New Year Resolution: Improve Health and Wellness
Posted: January 4, 2013
The countdown for the 2013 New Year has started today. Consider making 2013 the year to improve your personal health and wellness. You hear and read a lot about different foods and the nutrition they provide, and a lot of the “research” can be confusing and often conflicting. To help you with your health and wellness improvement resolution, the following are some “super foods” that you’ll want to consider including in your 2013 diet.
“Super Foods” has lately become a marketing buzz word for natural foods that are considered to be rich in nutrients offering many benefits without adding unhealthy fat or artificial ingredients. Depending on what source you research, there are several top ten lists, but there are a number of foods that are commonly found on each list.
1. Low-fat dairy products. Research has shown that people who eat low-fat dairy products have increased success in managing their weight, especially around the middle. Greek yogurt tends to be higher in protein and calcium. Some people find it more satisfying since it is thicker in consistency. An excellent source of calcium and B-12, a 6 ounce serving of plain Greek yogurt would be equivalent to one carbohydrate choice.
2. Salmon, walnuts and sardines are all great sources of Omega 3 fatty acids that help to lower triglycerides and reduce inflammation. They are also known to reduce blood clotting and can help with memory and mood. Wheat germ is another source of Omega-3s, as are almonds, pistachios, pecans and peanuts. Keep in mind appropriate portion sizes, since they are high in fat, but they are also a good source of protein and fiber.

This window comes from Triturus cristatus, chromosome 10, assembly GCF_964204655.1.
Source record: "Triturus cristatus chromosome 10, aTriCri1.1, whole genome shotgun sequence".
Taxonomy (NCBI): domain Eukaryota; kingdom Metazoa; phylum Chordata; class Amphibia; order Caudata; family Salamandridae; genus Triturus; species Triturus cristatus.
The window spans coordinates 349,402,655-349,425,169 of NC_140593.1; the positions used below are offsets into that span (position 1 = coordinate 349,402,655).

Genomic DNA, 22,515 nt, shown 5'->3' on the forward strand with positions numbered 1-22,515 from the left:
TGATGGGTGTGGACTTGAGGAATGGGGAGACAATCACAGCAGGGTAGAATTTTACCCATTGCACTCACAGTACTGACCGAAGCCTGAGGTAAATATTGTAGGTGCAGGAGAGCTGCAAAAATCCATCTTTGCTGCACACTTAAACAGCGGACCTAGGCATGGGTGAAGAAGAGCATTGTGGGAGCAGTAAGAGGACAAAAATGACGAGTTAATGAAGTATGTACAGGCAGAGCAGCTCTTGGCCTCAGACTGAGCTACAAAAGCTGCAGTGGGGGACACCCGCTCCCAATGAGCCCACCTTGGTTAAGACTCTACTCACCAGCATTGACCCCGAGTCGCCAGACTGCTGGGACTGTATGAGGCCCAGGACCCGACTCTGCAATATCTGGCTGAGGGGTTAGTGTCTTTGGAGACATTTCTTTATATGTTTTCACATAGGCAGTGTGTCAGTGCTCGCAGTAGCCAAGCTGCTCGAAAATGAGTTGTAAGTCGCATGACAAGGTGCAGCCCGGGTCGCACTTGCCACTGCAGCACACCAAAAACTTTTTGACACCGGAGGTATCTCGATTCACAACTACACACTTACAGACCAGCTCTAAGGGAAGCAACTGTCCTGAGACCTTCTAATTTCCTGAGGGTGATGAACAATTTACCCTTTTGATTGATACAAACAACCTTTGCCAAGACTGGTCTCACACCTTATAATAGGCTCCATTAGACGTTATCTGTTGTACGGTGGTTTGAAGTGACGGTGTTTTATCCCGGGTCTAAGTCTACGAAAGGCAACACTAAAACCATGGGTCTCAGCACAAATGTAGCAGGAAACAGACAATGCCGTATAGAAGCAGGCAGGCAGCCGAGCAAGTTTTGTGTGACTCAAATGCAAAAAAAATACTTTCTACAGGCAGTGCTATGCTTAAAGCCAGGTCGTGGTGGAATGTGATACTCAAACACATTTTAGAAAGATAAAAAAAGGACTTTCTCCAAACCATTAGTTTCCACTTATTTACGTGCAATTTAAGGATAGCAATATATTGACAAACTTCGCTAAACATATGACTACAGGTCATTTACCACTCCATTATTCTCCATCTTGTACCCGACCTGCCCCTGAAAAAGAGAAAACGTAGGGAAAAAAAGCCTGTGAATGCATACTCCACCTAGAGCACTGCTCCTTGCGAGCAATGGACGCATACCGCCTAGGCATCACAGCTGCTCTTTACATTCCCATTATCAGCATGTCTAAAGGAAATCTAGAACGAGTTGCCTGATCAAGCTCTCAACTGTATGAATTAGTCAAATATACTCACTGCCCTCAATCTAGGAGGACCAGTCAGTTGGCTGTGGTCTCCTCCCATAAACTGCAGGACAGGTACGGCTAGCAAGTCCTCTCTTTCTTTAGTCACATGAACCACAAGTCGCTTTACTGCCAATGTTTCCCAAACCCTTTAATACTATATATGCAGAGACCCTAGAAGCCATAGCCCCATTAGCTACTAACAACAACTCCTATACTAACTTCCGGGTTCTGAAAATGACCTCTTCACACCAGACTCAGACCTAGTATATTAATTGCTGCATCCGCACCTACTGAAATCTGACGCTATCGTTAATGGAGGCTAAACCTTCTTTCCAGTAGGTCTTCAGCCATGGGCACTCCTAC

3. Eggs, once thought of as a food to be avoided, are a good source of protein and vitamin D and some contain Omega-3s as well. It is still recommended not to eat more than 3 – 4 whole eggs a week.
4. Citrus fruit and berries are a great source of vitamin C and antioxidants. One specific citrus is grapefruit (the darker red variety) that has been shown to lower LDL and triglycerides. Other benefits include fat burning, stabilizing blood sugars and insulin levels and it may even promote collagen formation for plumping up the skin. Since grapefruit can interfere with certain lipid medications, it is best to check with your physician about whether this would be a good choice.
5. Dark green leafy vegetables are also great sources of vitamin A, C and other antioxidants in addition to fiber. Kale is an excellent choice that can be added to soups and salads.
As always, it is important to get a variety of foods in order to maximize your nutrient intake. For people with or at risk for type 2 diabetes, getting the most in the way of nutrients for the calories you consume will lead to improved health and wellness. Rate your own plate for food choices and have a healthy new year from Penn State Extension!